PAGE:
The Duquesne Dukes look like a completely different team from what they were last year during their out-of-conference schedule even if very few faces have changed. Last year, they struggled against Shippensburg in a meaningless exhibition game before beating D-II Bluefield St and transitioning Abeline Christian. Then came the gut punch at home against a better-than-expected NJIT team. They rebounded with a win against Howard, lost again in the City Game and gave it everything they had against Penn State in what may have been the lone bright spot of the OOC season.
Then the wheels really fell off. The Dukes lost three of four badly to teams finishing the season in the 170-200 RPI range dropping their record to 4-6 against an assumed parade of non-conference cupcakes. It turned out more challenging than expected, but even a bad Atlantic 10 team shouldn’t lose in the manner they lost to middling programs.
Fast forward to now. The Dukes finished November 5-1 defeating some average to slightly above-average programs along the way. They cruised at home against New Orleans and Penn State putting in solid all-around efforts. They lost to a Pepperdine club that could find themselves in the top 100 when they get their act together. In their last two games, Milwaukee folded in the waning minutes of overtime, while the Dukes avoided doing the same against the late-charging Western Kentucky. All in all, the Dukes outperformed, convincingly at times, programs who project better than ones that they lost badly to last season. So what’s the difference?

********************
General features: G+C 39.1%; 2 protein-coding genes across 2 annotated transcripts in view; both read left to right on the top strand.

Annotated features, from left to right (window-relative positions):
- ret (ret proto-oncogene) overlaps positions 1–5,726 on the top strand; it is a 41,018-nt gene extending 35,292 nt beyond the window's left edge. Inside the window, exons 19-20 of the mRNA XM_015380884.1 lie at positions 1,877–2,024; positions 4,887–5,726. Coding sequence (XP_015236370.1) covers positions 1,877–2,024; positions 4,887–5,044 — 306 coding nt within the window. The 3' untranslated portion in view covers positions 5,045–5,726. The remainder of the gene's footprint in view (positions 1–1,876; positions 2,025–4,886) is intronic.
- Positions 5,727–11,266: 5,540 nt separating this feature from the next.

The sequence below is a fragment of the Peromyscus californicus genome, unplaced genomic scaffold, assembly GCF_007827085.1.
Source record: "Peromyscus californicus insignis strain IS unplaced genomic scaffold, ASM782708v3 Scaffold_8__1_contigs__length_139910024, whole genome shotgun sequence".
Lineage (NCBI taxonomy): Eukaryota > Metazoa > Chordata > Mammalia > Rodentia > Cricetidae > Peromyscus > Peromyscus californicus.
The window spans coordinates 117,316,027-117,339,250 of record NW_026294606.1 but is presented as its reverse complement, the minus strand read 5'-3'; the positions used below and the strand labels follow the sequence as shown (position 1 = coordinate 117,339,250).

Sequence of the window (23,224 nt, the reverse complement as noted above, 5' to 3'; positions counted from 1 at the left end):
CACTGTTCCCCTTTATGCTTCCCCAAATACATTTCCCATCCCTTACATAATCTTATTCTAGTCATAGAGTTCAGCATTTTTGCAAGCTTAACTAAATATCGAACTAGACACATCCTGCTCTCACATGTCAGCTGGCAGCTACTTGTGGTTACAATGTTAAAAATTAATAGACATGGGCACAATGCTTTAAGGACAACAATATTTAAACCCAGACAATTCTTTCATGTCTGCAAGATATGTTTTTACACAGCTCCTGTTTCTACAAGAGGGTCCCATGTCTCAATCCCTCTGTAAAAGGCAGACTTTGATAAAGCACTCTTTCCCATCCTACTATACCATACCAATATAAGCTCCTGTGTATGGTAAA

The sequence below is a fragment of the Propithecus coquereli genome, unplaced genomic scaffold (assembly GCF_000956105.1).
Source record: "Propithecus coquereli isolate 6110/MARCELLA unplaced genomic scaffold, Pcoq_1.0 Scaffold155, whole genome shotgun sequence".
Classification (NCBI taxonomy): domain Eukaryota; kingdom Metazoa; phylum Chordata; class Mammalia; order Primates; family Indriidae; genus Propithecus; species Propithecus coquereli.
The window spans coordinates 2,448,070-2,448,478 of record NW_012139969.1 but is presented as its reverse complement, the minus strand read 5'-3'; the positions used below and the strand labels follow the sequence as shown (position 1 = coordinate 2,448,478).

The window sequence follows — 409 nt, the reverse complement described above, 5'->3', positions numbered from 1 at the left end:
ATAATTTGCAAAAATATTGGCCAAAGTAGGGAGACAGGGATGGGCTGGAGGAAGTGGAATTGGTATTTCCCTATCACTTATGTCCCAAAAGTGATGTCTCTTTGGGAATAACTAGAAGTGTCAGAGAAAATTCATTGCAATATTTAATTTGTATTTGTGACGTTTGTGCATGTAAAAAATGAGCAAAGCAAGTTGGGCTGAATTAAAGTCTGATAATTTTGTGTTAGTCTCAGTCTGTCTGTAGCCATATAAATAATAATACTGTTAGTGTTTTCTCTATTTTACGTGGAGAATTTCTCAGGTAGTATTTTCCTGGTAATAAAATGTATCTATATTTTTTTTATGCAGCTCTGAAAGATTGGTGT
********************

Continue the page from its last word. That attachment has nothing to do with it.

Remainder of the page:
I think the most obvious answer is that the team is a year older. They have three starters in their final seasons with guards Derrick Colter and Micah Mason and Jeremiah Jones. LG Gill is now a junior, as is center Darius Lewis even if he hasn’t received a ton of playing time. The Dukes are an experienced unit and oftentimes that’s a recipe for success, or at least improvement, in college basketball.
On top of that, they’ve played more by this time than last year starting with their trip to Ireland. Essentially, they tripled their exhibition season by playing semi-pro teams across the pond and that doesn’t even count the extra practice time they got to get ready for the trip. The staff made an odd schedule last year where they spaced games out with plenty of practice time in between. In theory, I thought this made a lot of sense but No-Basketball November may have contributed to their early struggles. Heading into their November 29th match up with NJIT, the Dukes had played twice compared to the Highlanders five games. As a result, Duquesne looked slow and rusty while their then-independent opponent looked like it was rounding into mid-season form. The Dukes played in as many games before their pre-Thanksgiving tournament as they did all of last November and I think the results reflect it.
The Dukes approach seems simplified, as well, and the coaching staff seems to be putting players in roles they’re comfortable with. While Mason will bring the ball up court from time to time, Jim Ferry has refrained from using him as the primary point guard again this year. He hasn’t changed anyone in the starting lineup’s role, though TySean Powell has played the four almost exclusively off the bench and he’s experimented with a four guard line up times. Sure they’re a bit out of the ordinary, but they’re not messing around with the bread and butter. They’re also not trying to fix something that isn’t broken. The Dukes also shifted from the 2-3 base back to a help heavy man to man. While this seems like a potentially major shift, it’s worth noting that the Dukes started each of the last two seasons attempting to play that way. It’s just working a little better this year.